Former Chicago Bears linebacker Doug Buffone dead at 70
CHICAGO (AP) Former Chicago Bears linebacker Doug Buffone, whose reputation for being a passionate football player carried over into his career as a sports broadcaster, was found dead Monday in his home, according to police.
Paramedics and police were summoned to Buffone's home on Chicago's West Side and found a 70-year-old man dead due to natural causes, said police spokesman Thomas Sweeney. The man was later identified as Buffone, who played 14 seasons for the Bears.
Buffone retired after the 1979 season with 24 career interceptions, the most for any Bears linebacker. He also held the team's record for most games played with 186.
''Today is a sad day for Bears nation,'' said former Bears linebacker Brian Urlacher, who like Buffone played his entire career with the team. ''We lost one of our greats. Doug Buffone will be missed.''
A native of Yatesboro, Pennsylvania, Buffone was a fourth-round draft pick by the Bears in 1966 out of Louisville.
In addition to the 24 interceptions, Buffone had 10 fumble recoveries, nine forced fumbles and 37 sacks. He had 1,257 tackles, going over the 100 tackle mark in seven seasons.
Bears chairman George McCaskey noted that Buffone's relationship with the team's fans continued beyond his playing days.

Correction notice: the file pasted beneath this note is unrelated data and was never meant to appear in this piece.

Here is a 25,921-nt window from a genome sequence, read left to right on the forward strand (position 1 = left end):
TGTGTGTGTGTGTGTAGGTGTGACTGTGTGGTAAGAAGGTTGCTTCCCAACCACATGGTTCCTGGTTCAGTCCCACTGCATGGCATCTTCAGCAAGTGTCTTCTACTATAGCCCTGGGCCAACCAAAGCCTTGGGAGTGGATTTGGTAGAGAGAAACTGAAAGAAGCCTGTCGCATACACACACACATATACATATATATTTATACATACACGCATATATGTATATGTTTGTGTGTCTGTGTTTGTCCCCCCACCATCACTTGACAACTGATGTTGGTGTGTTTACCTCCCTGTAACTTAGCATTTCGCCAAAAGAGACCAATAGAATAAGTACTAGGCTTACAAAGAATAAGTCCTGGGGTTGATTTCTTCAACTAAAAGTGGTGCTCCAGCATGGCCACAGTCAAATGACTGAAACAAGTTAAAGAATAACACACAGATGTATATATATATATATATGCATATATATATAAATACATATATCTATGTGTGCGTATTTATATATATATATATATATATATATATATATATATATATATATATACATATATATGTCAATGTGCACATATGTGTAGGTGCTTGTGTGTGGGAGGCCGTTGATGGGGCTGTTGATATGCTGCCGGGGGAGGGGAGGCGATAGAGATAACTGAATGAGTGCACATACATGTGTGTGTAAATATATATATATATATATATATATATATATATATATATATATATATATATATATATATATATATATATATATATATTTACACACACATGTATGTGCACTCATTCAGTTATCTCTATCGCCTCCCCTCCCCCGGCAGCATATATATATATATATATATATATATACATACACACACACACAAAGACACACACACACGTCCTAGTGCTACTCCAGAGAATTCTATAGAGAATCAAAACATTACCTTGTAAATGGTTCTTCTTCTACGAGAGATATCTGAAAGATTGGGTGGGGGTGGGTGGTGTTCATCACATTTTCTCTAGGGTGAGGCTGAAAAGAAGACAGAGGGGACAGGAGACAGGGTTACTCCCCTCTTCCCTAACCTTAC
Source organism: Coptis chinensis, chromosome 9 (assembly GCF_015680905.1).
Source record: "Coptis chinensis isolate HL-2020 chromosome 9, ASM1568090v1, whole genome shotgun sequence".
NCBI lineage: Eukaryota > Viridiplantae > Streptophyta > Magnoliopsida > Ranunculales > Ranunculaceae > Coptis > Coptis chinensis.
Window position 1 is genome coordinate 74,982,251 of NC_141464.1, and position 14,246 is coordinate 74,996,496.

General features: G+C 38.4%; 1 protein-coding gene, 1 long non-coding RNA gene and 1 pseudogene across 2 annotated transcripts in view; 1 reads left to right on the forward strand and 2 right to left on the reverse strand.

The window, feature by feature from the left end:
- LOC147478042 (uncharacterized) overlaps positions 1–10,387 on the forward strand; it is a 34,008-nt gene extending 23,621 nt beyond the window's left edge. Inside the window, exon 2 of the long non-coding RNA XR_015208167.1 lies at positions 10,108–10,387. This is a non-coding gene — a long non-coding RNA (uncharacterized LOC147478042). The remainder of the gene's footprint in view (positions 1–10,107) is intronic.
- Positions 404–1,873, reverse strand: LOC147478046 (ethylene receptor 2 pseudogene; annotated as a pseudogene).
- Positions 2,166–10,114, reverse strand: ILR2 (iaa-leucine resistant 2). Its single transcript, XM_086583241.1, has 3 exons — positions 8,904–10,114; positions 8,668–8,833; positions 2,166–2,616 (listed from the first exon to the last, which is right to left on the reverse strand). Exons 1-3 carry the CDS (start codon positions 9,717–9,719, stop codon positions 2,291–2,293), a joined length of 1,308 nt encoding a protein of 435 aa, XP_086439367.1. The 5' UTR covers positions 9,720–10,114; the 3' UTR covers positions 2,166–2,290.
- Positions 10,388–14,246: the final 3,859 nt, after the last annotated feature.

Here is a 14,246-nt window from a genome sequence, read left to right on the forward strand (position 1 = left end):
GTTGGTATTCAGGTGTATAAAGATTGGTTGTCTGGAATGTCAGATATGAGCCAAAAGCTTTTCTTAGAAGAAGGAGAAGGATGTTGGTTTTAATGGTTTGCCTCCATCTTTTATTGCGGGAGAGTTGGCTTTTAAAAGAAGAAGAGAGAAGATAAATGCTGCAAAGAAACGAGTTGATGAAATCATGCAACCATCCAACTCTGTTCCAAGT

''It drove him nuts when we didn't play well and we always appreciated that he wore his heart on his sleeve because we knew how much he cares,'' McCaskey said in a statement.
Former Bears coach Mike Ditka said Buffone had a lot of passion for the team, adding he has ''nothing but great memories about him.''
In a statement, Hall of Famer Dick Butkus, who played alongside Buffone on the Bears for seven years, said a ''great man'' was lost.
''I will always remember him for his football talent, sense of humor and enduring friendship,'' Butkus said. ''He was a very special guy.''
Buffone in recent years hosted a Bears postgame radio show on WSCR-AM with former teammate Ed O'Bradovich.
''His was a life really well lived,'' WSCR-AM broadcaster Dan Bernstein said. ''He understood how important it was to go out of your way to appreciate your family and the good things that you have.''
Bernstein said he has encountered former football players who were bitter about what they had to sacrifice.
''That bitterness never, ever was there with Doug ever,'' he said.